Glycogen Metabolism and Glycogen Storage Diseases Flashcards Preview

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Flashcards in Glycogen Metabolism and Glycogen Storage Diseases Deck (12)
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explain how glycogen degradation can be allosterically activated by calcium

  • glycogen phosphorylase kinase contains the subunits αβγδ 
    • α and β can be phosphorylated
    • γ has catalytic activity
    • δ acts as calmodulins
  • binding of Ca to the δ subunit results in a conformational shift that activates the enzyme without being phosphorylated
  • allosteric Ca activation takes place in muscle during muscle contraction and in the liver following binding of hormones that use the Ca ion messenger system


muscle contraction generates ____ and ____ which are allosteric activators of muscle glycogen degradation

muscle contraction generates Ca ions and AMP which are allosteric activators of muscle glycogen degradation

  • Ca ions activate the dephosphorylated glycogen phosphorylase kinase
    • GPK phosphorylates and activates glycogen phosphorylase
      • glycogen phosphorylase is phosphorylated
  • AMP activates the dephosphorylated glycogen phosphorylase


summarize regulation of glycogen synthase


summarize glycogen phosphorylase kinase regulation


summarize glycogen phosphorylase regulation


describe Von Gierke Disease 

  • Type I 
  • high glycogen content in liver and kidney with normal structure
    • hepato-nephro megaly
  • glucose 6-phosphatase is deficient in liver and kidney
  • treatment = uncooked corn starch or nocturnal gastric glucose infusions 
  • clinical features:
    • hepato-nephro-megaly
    • very severe fasting hypoglycemia
    • lactic acidemia
    • hyperuricemia
    • hyperlipidemia
  • 2 types:
    • 1a = deficiency of G6Pase in the ER
    • 1b = deficiency of G6P translocase (ER)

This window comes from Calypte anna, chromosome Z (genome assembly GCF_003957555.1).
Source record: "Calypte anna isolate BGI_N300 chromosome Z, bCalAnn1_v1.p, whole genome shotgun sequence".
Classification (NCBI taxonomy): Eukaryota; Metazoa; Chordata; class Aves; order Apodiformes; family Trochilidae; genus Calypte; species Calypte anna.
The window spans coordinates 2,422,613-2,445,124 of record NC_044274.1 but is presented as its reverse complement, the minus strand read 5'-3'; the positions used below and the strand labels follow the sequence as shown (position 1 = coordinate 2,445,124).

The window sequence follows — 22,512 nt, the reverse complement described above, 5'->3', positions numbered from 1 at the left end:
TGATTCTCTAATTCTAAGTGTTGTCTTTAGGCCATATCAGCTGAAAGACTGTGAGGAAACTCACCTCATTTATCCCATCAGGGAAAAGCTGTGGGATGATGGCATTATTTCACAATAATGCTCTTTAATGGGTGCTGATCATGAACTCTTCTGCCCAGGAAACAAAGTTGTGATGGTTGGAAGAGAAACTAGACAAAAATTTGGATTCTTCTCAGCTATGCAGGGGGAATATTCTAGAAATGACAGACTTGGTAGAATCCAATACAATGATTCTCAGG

describe Pompe Disease

  • type II
  • deficiency of lysosomal a1,4 glucosidase (aka acid maltase)
    • some cytosolic glycogen is always captured in autophagosomes and delivered to lysosomes; acid maltase cleaves this glycogen to release free glucose into the cytosol
  • lysosomal glycogen accumulation in heart, muscle and liver
    • massive cardiomegaly


describe Cori Disease

  • Type III 
  • deficiency of the debranching enzyme (4:4 transferase)
  • abnormal glycogen structure with short outer branches (limit dextrinoses)
  • muscular weakness, mild hypoglycemia, cardiomyopathy
  • considered a muscular dystrophy


describe Andersen Disease

  • type IV
  • abnormal glycogen synthesis and structure
  • deficiency of the glycogen branching enzyme (4:6 transferase)
    • characterized by abnormal glycogen structure with long glucose chains and less branches


describe McArdle Syndrome

  • type V
  • abnormal gylcogen degradation in muscle; deficiency of muscle phosphorylase
  • high levels of glycogen with normal structure in muscle
  • patients show rhabdomyolysis after forced exercise due to lack of ATP, serum CK-MM is increased
  • muscle weakness test for diagnosis:
    • normal = lactate increases during exercise
    • McArdle = no lactate increase because the muscle glycogen degradation is reduced and less lactate is formed


describe Hers Disease

  • type VI
  • abnormal glycogen degradation in the liver
  • high levels of hepatic glycogen (normal structure)
  • deficiency of hepatophosphorylase (muscle isozyme is normal)
  • clinical features:
    • hepatomegaly
    • mild fasting hypoglycemia


describe Tarui Disease

  • type VII
  • reduced activity of the of PFK-1 in the muscle (MM) and RBCs (ML)
    • liver isozyme (LL)= normal
  • clinically similar to McArdle leading to muscle cramping due to lack of ATP
  • hemolysis occurs due to PFK-1 deficiency in RBCs